27 plus species including:
- Nocardia amarae
- Nocardia asteroides
- Nocardia brevicatena
- Nocardia brasiliensis
- Nocardia carnea
- Nocardia farcinica
- Nocardia otitidiscaviarum
- Nocardia transvalensis
- Nocardia vaccinii
|Gram Stain:||Positive to variable, usually partially acid-fast.|
|Morphology:||Rudimentary to extensively branched vegetative hyphae which fragment in situ or on mechanical disruption into bacteroid, rod-shaped to coccoid elements. Short to long chains of conidia occasionally found on hyphae and substrate hyphae.|
|Size:||0.5-1.2 micrometers in diameter.|
|Spores:||No endospores, sporangia, sclerotia, or synnemata are formed.|
|Other:||Aerial hyphae are almost always produced.|
Colonies have a chalky, mat or velvety appearance. Color may appear brown, tan, pink, orange, red, purple, gray, or white. Texture may be smooth or granular, irregular, wrinkled, or heaped.
Aerobic and mesophilic. Chemoorganotrophic, having an oxidative type metabolism.
KEY BIOCHEMICAL REACTIONS
Widely distributed in soil, water, air, sewage, insects and plants, may be present in clinical specimens as opportunistic pathogens.
Nocardia are usually pathogenic opportunists in humans and animals whose host defenses are compromised. One notable exception is N. brasiliensis which is typically considered an obligatory pathogen.
The basic types of human diseases caused are (a) pulmonary disease, neural and/or systemic nocardiosis (b) actinomycotic mycetomas which are tumor-like growths of the organisms within the tissues; and (c) localized cutaneous or subcutaneous infections which usually represent primary infections.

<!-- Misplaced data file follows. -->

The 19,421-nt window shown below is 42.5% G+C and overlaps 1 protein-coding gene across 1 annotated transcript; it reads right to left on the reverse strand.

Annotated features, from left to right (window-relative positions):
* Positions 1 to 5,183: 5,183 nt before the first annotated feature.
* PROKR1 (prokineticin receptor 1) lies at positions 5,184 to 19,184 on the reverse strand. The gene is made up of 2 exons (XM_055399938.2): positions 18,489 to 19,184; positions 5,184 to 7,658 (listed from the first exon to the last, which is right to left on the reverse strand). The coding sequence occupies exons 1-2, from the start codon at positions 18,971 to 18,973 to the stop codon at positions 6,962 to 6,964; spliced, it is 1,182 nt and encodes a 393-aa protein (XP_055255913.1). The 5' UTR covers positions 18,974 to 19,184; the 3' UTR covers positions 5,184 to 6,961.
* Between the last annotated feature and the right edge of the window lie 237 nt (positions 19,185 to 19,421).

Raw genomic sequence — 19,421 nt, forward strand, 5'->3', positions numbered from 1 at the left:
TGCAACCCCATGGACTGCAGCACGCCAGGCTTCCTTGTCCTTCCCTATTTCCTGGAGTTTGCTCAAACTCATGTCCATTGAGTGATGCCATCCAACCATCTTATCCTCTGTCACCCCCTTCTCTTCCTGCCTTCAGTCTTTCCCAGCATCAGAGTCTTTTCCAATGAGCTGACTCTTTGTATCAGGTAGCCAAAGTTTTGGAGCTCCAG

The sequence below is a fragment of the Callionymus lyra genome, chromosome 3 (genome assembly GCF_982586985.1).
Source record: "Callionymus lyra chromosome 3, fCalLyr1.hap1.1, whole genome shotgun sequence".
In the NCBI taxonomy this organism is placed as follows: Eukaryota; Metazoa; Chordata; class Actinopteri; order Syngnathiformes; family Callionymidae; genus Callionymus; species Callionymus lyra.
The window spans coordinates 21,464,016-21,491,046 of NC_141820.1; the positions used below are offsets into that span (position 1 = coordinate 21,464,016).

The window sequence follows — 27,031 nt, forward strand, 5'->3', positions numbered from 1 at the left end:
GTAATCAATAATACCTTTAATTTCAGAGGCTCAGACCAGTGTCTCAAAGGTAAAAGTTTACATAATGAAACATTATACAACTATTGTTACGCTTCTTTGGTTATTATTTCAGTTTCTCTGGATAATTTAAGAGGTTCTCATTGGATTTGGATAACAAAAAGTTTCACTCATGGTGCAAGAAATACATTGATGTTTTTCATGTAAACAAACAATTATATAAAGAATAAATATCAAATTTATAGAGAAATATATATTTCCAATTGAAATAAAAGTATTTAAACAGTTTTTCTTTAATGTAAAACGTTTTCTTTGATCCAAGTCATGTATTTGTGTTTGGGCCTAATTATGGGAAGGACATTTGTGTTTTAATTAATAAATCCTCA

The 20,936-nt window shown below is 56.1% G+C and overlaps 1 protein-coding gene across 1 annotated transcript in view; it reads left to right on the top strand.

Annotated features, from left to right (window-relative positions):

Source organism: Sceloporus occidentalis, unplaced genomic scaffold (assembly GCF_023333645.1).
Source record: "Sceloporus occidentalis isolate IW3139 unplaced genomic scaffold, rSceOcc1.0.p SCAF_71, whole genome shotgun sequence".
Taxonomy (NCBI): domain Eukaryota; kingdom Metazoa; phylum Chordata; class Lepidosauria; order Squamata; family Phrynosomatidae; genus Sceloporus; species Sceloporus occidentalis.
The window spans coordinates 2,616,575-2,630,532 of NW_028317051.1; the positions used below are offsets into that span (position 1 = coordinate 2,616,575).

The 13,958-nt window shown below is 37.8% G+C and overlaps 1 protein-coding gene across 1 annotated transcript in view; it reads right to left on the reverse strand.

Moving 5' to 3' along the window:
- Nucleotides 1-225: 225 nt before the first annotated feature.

|For culture:||Lowenstein Jensen Medium.|
|For selective isolation:||Columbia Blood Agar or Sabouraud Dextrose Agar.|
|For maintenance:||Yeast Extract Glucose Agar for short-term maintenance and lyophilization for long-term preservation.|
|Temperature:||35 degrees C.|
|Time:||3-10 days (look for pigmented colonies with downy aerial hyphae).|
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2. Holt, J.G., et al. 1986. Bergey's Manual of Systemic Bacteriology , Vol. I & II. Williams & Wilkins, Baltimore, MD.
3. The Oxoid Vade-Mecum of Microbiology . 1993. Unipath Ltd., Basingstoke, UK.
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5. Internet: www.hardlink.com /Bacterial Database Search, February, 1998.
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7. Koneman, et al. 1997. Color Atlas and Textbook of Diagnostic Microbiology , 5th ed. Lippincott, Philadelphia, PA.